“In 1903, a name was at last given to the imaginary inventor of this apocryphal machine. Photographer and columnist Louis John Stellman christened the inventor “Tap-Key,” a deft pun that played upon faux Cantonese and onomatopoeia. “I see by one of the papers that a Chinaman has invented a typewriter which writes in the Celestial language,” Stellman wrote, his description augmented by a drawing of yet another absurdly large contrivance. No fewer than five Chinese operators clacked away simultaneously at this massive keyboard, whilst five more fed immense sheets of paper through a platen of industrial proportions. (Evidently, the number of personnel needed to operate a Chinese typewriter had doubled since the machine first debuted three years earlier.)

IBM’s 5,400-Character Chinese Typewriter from the 1940s

In the 1940s, Kao Chung-chin, an engineer, invented IBM’s 5,400-character Chinese typewriter. The heart of it was an oversized internal rotating drum that made machine massive compared to its western counterparts. The 5,400 characters — the most commonly used of the 80,000 in the Chinese language — were mounted on a drum. It took about two months for an operator to learn to write simple sentences and four months to achieve the machine’s top speed—45 words a minute (equivalent 120 words in English, very fast for a typist). [Source: Thomas S. Mullaney, Fast Company, May 17, 2021]

Thomas S. Mullaney wrote: “The IBM Chinese typewriter was a formidable machine. On the keyboard affixed to the hulking, gunmetal gray chassis, 36 keys were divided into four banks: 0 through 5; 0 through 9; 0 through 9; and 0 through 9. With just these 36 keys, the machine was capable of producing up to 5,400 Chinese characters in all, wielding a language that was infinitely more difficult to mechanize than English or other Western writing systems. To type a Chinese character, one depressed a total of 4 keys—one from each bank—more or less simultaneously, compared by one observer to playing a chord on the piano. Just as the film explained, “if you want to type word number 4862 you would press 4-8-6-2 and the machine would type the right character. ”

“Each four-digit code corresponded with a character etched on a revolving drum inside the typewriter. Spinning continuously at a speed of 60 revolutions per minute, or once per second, the drum measured 7 inches in diameter, and 11 inches in length. Its surface was etched with 5,400 Chinese characters, letters of the English alphabet, punctuation marks, numerals, and a handful of other symbols.” The machine drew considerable attention during tours of the U.S. and China. “For all the excitement over Kao’s invention, as the 1940s drew to a close it became increasingly clear to him that his venture had failed. No matter the success of the Chinese tour, and the American tour before it—and, above all, Lew’s stellar performance throughout—Kao simply could not convince the wider world that his coding system was practical.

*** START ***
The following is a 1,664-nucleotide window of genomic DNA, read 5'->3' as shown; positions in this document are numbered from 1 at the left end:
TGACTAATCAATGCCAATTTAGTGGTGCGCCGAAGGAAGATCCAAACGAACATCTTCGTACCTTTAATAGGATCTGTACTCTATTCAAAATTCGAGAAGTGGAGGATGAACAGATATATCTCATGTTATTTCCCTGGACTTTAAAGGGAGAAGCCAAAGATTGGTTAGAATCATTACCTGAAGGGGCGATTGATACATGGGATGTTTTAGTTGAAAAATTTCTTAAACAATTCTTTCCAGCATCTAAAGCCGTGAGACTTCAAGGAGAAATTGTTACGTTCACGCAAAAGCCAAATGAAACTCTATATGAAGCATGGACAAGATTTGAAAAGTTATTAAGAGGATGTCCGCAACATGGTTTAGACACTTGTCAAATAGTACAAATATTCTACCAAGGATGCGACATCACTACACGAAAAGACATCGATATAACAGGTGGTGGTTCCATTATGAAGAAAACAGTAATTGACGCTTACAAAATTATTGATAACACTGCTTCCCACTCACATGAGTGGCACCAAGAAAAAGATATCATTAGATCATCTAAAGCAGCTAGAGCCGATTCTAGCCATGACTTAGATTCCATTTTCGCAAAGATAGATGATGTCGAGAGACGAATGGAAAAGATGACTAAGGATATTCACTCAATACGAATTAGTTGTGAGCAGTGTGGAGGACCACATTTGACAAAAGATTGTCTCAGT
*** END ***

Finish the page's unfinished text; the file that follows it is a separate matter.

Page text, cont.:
“In the end, however, it was geopolitics that would kill Kao’s project. “The Communist takeover in China was well underway at the time,” a 1964 retrospective article explained, “and was completed before the typewriter had a chance to achieve significant sales in an understandably nervous Chinese market.” Not only did Mao’s victory in mainland China push IBM’s anxieties to the breaking point, it also threw Kao’s national identity into turmoil. He became a man without a country, being issued a special Diplomatic “Red” Visa by the United States. The IBM Chinese Typewriter never made it to market, leaving the challenge of electrifying—and eventually computerizing—the Chinese language to later inventors in the second half of the twentieth-century (a topic I’ve written about elsewhere, including in a forthcoming book on MIT Press called, unsurprisingly enough, The Chinese Computer).

Lois Lew, Master of IBM’s 5,400-Character Typewriter

Lois Lew, an attractive Chinese-American woman, was the master of IBM’s 5,400-character typewriter. In the 1940 she toured the U.S. and China and elsewhere using her skills to promote the machine. Thomas S. Mullaney wrote: “She began her job memorizing the codes for Kao’s machine After her first stressful encounter with Kao, Lois spent a week poring over his code book, vying to memorize the four-digit codes for the first probationary set of one hundred characters. She succeeded, and landed the job. And so began an unforeseen journey, one that would take her across the United States and back across the Pacific. The probationary period gave way to the real training regimen. In the span of three weeks, Lew would need to learn by heart—or, more accurately, by body—the four-digit codes for 1,000 of the most commonly used Chinese characters. [Source: Thomas S. Mullaney, Fast Company, May 17, 2021]

“All of this practice paid off. After completing the training procedure, Lew became Kao Chung-Chin’s main demonstrator for the machine, in shows held across Boston, New York, and San Francisco. The striking young Chinese women made an impression. “My fingernails were red,” she recalls. “I had nylon stockings. They’d never seen anything like that.”

“Lois Lew and IBM’s typewriter were cover-story material for Chinese magazines “In China, the reception was thrilling. In Shanghai, the mayor of the city was waiting for them at the docks, along with photographers. An audience of 3,000 people gathered to watch Kao Chung-Chin, the machine, and Lois Lew in Nanjing. like a veteran Hollywood performer. In front of those 3,000 onlookers and one exquisitely nervous Kao Chung-Chin, Lew was handed one newspaper article after the next, one letter after the next, which she then had to transcribe on the Chinese typewriter.In other words, Lew had to: 1) Translate multiple passages, each containing hundreds of Chinese characters, into their corresponding four-digit codes; 2) Perform these translations entirely in her mind; 3) Input these codes into the machine (without delay or typo); 4) Maintain grace, composure, even a smile, the entire time.